The charges against the iconic pipe-smoking leader of the Zapatista indigenous uprising included terrorism, sedition, riot, rebellion, conspiracy, but they have all now passed their statutes of limitations.
The Pope apologized for centuries of discrimination during a trip to the state of Chiapas, home to the Zapatista rebellion, at the same time as he said indigenous communities today have much to teach the world in the face of global environmental crisis.
The Pope is heading for Chiapas, Michoacán, and Ciudad Juárez. Local priests talk about working in places where indigenous traditions mean chickens are sacrificed in church, poor farmers ask if it's ok to grow drugs, and where cartels rule.
Guerrillas are active at the Ayotzinapa Normal School campus, students tell VICE News. But tactics have changed and maybe the lines have blurred since guerrilla warfare in Mexico in the 1960s and 70s.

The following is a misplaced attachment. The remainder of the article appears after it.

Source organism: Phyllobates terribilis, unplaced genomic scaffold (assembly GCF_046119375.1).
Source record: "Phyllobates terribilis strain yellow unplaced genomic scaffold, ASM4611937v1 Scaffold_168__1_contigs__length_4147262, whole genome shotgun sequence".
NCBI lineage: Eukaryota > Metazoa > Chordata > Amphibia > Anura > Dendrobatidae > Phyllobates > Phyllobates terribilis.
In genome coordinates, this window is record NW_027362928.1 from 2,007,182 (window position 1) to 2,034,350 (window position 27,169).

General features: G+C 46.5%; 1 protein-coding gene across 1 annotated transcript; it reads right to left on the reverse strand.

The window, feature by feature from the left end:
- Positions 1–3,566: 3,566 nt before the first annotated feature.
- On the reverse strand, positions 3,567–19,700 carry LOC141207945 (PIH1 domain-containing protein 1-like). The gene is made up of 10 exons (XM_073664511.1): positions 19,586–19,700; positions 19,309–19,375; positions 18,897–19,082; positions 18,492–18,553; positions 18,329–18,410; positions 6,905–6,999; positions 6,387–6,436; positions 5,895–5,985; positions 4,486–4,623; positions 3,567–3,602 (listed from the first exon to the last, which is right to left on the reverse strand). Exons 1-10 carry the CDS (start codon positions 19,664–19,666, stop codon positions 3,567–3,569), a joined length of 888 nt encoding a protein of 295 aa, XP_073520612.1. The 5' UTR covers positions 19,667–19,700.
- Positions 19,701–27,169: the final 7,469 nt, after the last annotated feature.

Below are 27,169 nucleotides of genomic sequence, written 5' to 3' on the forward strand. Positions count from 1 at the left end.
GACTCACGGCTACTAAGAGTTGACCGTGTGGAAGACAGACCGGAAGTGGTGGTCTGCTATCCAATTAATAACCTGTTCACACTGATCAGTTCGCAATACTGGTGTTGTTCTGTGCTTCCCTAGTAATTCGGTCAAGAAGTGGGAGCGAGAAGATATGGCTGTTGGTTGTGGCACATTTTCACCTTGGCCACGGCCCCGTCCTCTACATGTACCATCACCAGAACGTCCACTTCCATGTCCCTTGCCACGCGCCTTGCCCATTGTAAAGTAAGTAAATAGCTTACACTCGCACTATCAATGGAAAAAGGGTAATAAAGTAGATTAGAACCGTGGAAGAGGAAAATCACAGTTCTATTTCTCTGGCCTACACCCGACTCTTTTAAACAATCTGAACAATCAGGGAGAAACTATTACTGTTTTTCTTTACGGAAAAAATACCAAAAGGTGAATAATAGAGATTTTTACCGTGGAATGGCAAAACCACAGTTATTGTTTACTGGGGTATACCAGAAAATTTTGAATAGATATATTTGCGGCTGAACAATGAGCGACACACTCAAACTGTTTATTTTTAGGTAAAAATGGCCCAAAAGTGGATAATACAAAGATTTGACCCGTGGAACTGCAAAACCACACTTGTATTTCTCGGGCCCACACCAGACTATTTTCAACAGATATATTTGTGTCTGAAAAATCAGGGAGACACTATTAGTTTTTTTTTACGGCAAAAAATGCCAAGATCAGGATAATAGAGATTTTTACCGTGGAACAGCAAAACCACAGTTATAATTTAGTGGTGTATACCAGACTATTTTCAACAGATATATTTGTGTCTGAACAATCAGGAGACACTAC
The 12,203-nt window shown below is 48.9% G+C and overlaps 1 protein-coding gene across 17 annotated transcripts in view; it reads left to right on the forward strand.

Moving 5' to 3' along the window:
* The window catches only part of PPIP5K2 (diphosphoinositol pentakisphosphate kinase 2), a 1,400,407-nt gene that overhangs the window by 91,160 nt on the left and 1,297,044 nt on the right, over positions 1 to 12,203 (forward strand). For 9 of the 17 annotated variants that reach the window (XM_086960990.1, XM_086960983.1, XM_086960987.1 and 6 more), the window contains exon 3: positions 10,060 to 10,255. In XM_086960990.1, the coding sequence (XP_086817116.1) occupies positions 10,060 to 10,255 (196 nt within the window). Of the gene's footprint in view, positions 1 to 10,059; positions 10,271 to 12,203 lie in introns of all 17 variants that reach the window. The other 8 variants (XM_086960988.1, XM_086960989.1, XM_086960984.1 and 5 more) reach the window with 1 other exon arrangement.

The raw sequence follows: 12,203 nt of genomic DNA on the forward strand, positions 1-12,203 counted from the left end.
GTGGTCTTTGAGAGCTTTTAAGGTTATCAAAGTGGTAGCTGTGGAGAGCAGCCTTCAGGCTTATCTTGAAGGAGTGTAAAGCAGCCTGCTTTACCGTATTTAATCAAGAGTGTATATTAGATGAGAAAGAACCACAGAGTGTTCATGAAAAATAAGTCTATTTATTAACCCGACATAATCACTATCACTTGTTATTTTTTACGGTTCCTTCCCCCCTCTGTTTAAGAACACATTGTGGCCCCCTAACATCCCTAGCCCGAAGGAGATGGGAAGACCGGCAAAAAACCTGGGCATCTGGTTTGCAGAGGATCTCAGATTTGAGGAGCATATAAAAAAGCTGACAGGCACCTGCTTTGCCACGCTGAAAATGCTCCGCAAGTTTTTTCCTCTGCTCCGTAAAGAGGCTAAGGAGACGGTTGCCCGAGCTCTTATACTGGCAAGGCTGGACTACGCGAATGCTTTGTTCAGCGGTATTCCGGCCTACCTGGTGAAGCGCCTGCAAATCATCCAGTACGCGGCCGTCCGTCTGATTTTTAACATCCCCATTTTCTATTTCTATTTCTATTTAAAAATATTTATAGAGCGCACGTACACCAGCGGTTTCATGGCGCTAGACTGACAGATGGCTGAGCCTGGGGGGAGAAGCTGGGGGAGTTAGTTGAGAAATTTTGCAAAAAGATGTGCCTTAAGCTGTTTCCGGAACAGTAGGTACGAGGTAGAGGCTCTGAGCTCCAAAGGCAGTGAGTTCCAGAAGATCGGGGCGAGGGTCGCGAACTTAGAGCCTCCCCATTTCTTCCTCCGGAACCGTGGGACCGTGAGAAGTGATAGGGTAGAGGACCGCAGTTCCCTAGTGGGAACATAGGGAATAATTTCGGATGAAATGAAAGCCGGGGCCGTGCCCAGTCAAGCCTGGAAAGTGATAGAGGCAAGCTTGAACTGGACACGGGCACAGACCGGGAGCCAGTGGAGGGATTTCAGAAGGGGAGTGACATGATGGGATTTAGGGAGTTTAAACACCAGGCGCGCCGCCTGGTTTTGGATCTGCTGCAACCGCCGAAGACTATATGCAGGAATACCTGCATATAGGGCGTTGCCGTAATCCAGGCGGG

With an enigmatic statement, the leader of the Zapatistas announced that he no longer speaks for the revolutionary movement.
Galeano, a Zapatista teacher, was killed in an attack on May 2. His death has caused a wave of anger, solidarity, and calls for justice.
Twenty years after the Zapatista uprising, VICE traveled to Chiapas, Mexico, to recall the events of that fateful day. It was the first indigenous armed uprising in Latin America in the internet age.
Today marks 20 years since a previously unknown army emerged from the rain forests of the indigenous highlands of Chiapas, Mexico, and declared war on the government. Here are 20 photographs that Marco Antonio Cruz, one of Mexico’s most respected...